Science’s Got Troubles
Numerous news articles point to moral shortcomings in Big Science that threaten public trust.
The US Constitution was a great idea. But John Adams once said, “Our Constitution was made only for a moral and religious People. It is wholly inadequate to the government of any other” (US Archives). Similarly, the “Scientific Method,” as it is popularly conceived, is a great idea with a long train of spectacular successes. But science is always mediated by fallible human beings. Misuse of scientific methods could produce fake science or even evil science.
We have all heard how foreign countries have tried to manipulate elections with disinformation campaigns. Imagine what would happen to public trust in science if political entities, or even artificial intelligence (AI) algorithms, became so clever with scientific disinformation that journal editors and reviewers could not tell the true from the false. An experiment like this was actually run recently. The Wall Street Journal tells how 3 researchers submitted 20 bogus papers to journals. Seven were accepted, and four were published – including one that quoted sections of Hitler’s Mein Kampf as supporting evidence.
Despite the most rigorous safeguards, rules and regulations are only as good as those who follow them. Professors and grad students are busy, distracted by various temptations and motivations that can be less than noble (q.v. the IgNobel Prizes). For a dose of reality about how scientific sausage is made, look at some of the worries in Big Science going on right now, and pay attention to the implications in each proposal: science has been failing in many ways.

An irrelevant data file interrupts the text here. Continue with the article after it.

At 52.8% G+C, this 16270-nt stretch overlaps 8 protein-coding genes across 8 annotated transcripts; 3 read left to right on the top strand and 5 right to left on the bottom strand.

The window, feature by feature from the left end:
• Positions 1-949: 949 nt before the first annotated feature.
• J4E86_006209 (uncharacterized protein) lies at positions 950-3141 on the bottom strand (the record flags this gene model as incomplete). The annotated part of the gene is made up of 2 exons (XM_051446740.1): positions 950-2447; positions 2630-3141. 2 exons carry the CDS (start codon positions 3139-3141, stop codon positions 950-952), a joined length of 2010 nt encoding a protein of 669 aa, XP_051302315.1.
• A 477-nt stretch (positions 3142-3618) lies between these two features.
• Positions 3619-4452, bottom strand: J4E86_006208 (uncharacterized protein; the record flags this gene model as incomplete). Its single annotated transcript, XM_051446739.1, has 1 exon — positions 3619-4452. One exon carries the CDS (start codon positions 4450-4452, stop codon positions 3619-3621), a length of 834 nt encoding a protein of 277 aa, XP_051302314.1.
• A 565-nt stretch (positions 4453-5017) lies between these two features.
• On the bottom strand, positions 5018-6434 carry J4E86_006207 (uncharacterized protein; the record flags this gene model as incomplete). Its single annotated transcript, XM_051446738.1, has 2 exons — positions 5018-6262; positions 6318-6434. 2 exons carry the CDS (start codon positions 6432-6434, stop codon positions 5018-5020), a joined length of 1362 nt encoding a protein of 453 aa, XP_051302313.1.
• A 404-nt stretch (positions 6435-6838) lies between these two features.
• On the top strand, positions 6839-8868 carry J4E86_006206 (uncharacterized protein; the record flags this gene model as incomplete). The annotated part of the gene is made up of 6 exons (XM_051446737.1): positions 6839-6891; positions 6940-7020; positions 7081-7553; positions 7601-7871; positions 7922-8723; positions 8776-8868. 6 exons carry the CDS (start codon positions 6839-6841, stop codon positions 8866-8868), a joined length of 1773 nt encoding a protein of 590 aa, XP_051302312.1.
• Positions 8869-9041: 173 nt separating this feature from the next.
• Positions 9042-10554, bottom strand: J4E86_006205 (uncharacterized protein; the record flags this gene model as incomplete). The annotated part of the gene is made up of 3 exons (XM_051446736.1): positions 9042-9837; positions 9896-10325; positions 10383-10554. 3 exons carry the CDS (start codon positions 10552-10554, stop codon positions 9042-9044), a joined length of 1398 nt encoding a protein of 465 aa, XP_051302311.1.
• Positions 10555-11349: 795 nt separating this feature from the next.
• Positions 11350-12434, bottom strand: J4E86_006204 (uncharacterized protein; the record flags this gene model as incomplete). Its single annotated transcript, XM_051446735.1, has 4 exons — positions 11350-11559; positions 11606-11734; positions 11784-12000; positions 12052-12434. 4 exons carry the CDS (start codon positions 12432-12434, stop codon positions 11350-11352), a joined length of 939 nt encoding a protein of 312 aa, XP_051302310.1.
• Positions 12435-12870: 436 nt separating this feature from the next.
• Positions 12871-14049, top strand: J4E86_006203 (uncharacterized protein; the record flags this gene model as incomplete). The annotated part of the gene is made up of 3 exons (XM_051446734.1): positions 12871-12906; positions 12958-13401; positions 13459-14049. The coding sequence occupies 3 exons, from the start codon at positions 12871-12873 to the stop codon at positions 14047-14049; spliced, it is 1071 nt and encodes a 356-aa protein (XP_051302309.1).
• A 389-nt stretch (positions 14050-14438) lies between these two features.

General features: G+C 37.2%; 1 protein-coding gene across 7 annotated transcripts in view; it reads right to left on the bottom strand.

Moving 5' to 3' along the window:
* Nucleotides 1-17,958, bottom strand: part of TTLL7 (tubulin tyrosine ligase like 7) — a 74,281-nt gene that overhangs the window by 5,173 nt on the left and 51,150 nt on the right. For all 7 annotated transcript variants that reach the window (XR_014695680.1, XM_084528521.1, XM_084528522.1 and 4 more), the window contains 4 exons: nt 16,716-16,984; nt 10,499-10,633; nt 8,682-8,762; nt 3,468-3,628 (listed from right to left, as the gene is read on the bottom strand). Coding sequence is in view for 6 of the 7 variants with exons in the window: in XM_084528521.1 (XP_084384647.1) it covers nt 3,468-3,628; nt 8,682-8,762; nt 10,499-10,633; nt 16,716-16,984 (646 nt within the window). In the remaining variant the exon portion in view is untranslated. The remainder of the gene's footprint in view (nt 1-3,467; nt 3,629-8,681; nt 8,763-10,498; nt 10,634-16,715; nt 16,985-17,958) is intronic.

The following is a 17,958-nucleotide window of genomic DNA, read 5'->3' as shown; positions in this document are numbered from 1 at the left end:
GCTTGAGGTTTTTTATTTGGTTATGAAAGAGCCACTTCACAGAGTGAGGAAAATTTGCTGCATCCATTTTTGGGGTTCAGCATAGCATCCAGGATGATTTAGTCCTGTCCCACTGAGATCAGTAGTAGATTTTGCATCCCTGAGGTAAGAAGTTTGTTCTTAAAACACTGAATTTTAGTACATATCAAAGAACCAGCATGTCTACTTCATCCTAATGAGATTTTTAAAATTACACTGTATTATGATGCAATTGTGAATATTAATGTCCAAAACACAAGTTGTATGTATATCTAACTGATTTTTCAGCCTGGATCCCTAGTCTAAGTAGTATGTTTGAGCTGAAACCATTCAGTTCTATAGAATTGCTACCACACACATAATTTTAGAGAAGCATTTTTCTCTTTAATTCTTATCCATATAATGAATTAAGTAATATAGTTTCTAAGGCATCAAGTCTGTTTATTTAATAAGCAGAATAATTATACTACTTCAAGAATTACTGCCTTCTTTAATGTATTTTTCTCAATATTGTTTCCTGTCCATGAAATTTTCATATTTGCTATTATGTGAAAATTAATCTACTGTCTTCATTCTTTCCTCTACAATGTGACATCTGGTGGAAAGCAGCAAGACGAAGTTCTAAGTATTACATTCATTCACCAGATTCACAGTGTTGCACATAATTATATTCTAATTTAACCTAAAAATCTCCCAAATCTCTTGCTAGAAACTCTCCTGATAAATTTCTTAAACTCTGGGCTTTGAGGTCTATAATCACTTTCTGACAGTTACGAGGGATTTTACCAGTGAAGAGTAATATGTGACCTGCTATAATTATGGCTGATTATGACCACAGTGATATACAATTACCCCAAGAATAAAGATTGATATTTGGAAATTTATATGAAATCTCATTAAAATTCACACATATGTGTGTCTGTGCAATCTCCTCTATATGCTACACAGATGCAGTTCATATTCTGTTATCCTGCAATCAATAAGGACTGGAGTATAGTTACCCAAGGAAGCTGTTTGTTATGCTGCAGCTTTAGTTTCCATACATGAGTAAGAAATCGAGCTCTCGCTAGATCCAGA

Predatory publishers: the journals that churn out fake science (The Guardian). Pay a fee and pad your resume with all your published papers, good or bad. This is a worry about predatory journals with temptations of filthy lucre, showing that the love of money is the root of all kinds of evil, even in science. On the flip side, the article complains about how mainstream journals routinely deny publication to maverick ideas.
Ghost authorship haunts industry-funded clinical trials (Nature). Big Science is haunted. “Drug companies make big contributions to analysis in the trials they fund but can fail to report their contributions,” Matthew Warren writes. There are even ghosts in the data. A large number of trials give funders access to the data and even the methods:
About 21% of the academic authors indicated that a funder, or one of their contracted employees, had been involved in the design, analysis, or reporting of the research in a way that had not been declared in the paper. This “ghost authorship” could potentially be more widespread than this, write Rasmussen and her colleagues, as academic researchers who had a relatively small role in a study may not have been aware of the extent of industry involvement.
Rasmussen says she was surprised by how common these undeclared contributions and associated issues were. “It’s incredibly inaccurately reported,” she says. “The roles of the funder were often downplayed or even omitted in the publications, funder employees rarely had first or last authorship despite having played a role in every single part of the trial.”
No mixed motives in those papers. Money can buy politics; it can also buy science. And sometimes, people’s lives are at stake, trusting the results of a clinical trial that could have been manipulated to profit the funder. Science Daily posted a related story on this problem.
How three research groups are tearing down the ivory tower (Nature). The subtitle points out another shortcoming in Big Science: overlooking indigenous people. “The people who should benefit from research are increasingly shaping how it’s done,” the authors say, complaining that “traditional research” has tended to be “myopic.”